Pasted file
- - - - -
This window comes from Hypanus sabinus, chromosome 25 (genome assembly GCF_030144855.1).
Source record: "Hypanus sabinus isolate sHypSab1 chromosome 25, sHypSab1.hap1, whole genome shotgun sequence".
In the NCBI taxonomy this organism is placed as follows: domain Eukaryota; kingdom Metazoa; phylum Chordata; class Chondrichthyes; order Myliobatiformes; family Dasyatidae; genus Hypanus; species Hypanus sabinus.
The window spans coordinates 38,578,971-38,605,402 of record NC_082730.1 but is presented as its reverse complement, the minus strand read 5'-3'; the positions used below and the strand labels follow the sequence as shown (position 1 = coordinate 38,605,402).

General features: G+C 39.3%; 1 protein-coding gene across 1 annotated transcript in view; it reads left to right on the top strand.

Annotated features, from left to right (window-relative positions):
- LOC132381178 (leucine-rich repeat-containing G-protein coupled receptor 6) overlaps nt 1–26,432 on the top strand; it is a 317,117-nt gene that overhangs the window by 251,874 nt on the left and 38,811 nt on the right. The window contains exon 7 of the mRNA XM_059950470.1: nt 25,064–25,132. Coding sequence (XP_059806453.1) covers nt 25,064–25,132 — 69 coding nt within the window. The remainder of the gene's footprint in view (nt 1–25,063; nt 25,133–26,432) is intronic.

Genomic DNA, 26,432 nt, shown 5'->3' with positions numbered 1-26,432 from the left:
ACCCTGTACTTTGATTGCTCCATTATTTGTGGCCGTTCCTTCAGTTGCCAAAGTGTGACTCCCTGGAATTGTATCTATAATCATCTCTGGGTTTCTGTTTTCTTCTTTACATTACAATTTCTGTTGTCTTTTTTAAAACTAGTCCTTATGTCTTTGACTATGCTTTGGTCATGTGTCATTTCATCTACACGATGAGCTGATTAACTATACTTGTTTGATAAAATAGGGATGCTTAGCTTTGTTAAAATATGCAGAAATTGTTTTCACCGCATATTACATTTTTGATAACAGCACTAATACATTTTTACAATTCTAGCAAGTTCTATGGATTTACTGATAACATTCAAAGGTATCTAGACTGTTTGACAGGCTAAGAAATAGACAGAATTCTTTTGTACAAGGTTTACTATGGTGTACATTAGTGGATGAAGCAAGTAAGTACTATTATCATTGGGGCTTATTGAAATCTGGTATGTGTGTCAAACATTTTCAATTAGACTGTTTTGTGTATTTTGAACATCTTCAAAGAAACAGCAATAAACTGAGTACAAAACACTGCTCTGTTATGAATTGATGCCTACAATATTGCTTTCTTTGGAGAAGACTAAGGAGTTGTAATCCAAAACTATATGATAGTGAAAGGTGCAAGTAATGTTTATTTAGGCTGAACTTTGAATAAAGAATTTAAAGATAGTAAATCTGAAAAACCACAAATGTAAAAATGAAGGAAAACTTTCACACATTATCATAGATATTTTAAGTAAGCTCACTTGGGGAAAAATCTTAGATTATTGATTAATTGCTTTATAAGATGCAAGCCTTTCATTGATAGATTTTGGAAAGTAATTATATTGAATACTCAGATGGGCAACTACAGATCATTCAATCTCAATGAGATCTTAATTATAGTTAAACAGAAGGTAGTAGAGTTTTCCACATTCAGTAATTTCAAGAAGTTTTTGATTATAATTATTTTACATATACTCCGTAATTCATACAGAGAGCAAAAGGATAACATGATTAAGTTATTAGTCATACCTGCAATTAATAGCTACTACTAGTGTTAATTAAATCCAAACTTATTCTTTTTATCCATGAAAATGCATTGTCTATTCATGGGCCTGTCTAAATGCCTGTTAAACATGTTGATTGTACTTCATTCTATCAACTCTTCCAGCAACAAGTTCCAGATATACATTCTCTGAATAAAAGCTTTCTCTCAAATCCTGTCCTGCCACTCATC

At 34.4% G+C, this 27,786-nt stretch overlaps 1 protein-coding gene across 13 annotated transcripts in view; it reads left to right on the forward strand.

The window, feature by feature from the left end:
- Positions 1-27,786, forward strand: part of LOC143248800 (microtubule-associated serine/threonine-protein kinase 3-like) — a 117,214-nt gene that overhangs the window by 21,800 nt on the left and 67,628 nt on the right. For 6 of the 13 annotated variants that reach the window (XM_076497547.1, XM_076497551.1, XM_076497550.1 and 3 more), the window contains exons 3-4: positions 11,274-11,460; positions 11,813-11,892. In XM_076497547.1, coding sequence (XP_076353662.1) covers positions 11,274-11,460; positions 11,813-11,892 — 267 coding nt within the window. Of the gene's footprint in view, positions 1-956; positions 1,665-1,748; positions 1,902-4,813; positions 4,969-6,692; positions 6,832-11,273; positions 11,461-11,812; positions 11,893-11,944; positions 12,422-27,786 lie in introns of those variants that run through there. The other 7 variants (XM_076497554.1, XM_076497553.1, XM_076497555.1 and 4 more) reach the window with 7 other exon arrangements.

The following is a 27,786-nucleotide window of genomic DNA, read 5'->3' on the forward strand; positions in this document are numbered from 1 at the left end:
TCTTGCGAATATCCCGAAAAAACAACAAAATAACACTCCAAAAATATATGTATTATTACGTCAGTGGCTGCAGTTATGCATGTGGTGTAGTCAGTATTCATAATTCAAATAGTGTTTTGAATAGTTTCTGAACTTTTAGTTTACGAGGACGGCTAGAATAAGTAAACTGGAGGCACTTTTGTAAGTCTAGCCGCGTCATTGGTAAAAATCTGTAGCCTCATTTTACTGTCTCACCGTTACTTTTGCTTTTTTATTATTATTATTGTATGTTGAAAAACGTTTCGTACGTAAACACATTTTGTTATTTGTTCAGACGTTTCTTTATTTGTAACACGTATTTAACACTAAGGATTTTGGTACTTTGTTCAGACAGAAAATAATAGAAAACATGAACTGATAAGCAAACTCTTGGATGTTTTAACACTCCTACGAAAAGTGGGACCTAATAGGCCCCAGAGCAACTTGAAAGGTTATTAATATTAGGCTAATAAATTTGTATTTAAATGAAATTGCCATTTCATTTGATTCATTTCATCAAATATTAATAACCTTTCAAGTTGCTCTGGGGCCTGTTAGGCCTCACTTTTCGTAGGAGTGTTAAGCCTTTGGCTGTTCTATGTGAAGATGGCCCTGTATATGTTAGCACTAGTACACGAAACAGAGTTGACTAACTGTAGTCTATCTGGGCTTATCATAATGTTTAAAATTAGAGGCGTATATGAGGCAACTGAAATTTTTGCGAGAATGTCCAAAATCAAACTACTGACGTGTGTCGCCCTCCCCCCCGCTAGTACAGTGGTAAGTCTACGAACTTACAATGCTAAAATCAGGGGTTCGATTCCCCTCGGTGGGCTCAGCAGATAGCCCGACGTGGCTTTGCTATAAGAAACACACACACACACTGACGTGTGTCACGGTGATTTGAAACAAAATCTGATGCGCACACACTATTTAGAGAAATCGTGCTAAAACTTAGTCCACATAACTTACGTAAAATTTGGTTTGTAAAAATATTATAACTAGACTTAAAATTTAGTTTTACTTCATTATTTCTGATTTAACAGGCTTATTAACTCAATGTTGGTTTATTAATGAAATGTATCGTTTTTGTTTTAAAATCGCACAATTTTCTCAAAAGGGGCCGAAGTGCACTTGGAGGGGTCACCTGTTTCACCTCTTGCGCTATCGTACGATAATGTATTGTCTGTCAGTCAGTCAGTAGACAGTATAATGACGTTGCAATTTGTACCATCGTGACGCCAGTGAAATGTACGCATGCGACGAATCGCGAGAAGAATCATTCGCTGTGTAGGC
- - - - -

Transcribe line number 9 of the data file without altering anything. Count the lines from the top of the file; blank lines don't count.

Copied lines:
ACCCTGTACTTTGATTGCTCCATTATTTGTGGCCGTTCCTTCAGTTGCCAAAGTGTGACTCCCTGGAATTGTATCTATAATCATCTCTGGGTTTCTGTTTTCTTCTTTACATTACAATTTCTGTTGTCTTTTTTAAAACTAGTCCTTATGTCTTTGACTATGCTTTGGTCATGTGTCATTTCATCTACACGATGAGCTGATTAACTATACTTGTTTGATAAAATAGGGATGCTTAGCTTTGTTAAAATATGCAGAAATTGTTTTCACCGCATATTACATTTTTGATAACAGCACTAATACATTTTTACAATTCTAGCAAGTTCTATGGATTTACTGATAACATTCAAAGGTATCTAGACTGTTTGACAGGCTAAGAAATAGACAGAATTCTTTTGTACAAGGTTTACTATGGTGTACATTAGTGGATGAAGCAAGTAAGTACTATTATCATTGGGGCTTATTGAAATCTGGTATGTGTGTCAAACATTTTCAATTAGACTGTTTTGTGTATTTTGAACATCTTCAAAGAAACAGCAATAAACTGAGTACAAAACACTGCTCTGTTATGAATTGATGCCTACAATATTGCTTTCTTTGGAGAAGACTAAGGAGTTGTAATCCAAAACTATATGATAGTGAAAGGTGCAAGTAATGTTTATTTAGGCTGAACTTTGAATAAAGAATTTAAAGATAGTAAATCTGAAAAACCACAAATGTAAAAATGAAGGAAAACTTTCACACATTATCATAGATATTTTAAGTAAGCTCACTTGGGGAAAAATCTTAGATTATTGATTAATTGCTTTATAAGATGCAAGCCTTTCATTGATAGATTTTGGAAAGTAATTATATTGAATACTCAGATGGGCAACTACAGATCATTCAATCTCAATGAGATCTTAATTATAGTTAAACAGAAGGTAGTAGAGTTTTCCACATTCAGTAATTTCAAGAAGTTTTTGATTATAATTATTTTACATATACTCCGTAATTCATACAGAGAGCAAAAGGATAACATGATTAAGTTATTAGTCATACCTGCAATTAATAGCTACTACTAGTGTTAATTAAATCCAAACTTATTCTTTTTATCCATGAAAATGCATTGTCTATTCATGGGCCTGTCTAAATGCCTGTTAAACATGTTGATTGTACTTCATTCTATCAACTCTTCCAGCAACAAGTTCCAGATATACATTCTCTGAATAAAAGCTTTCTCTCAAATCCTGTCCTGCCACTCATC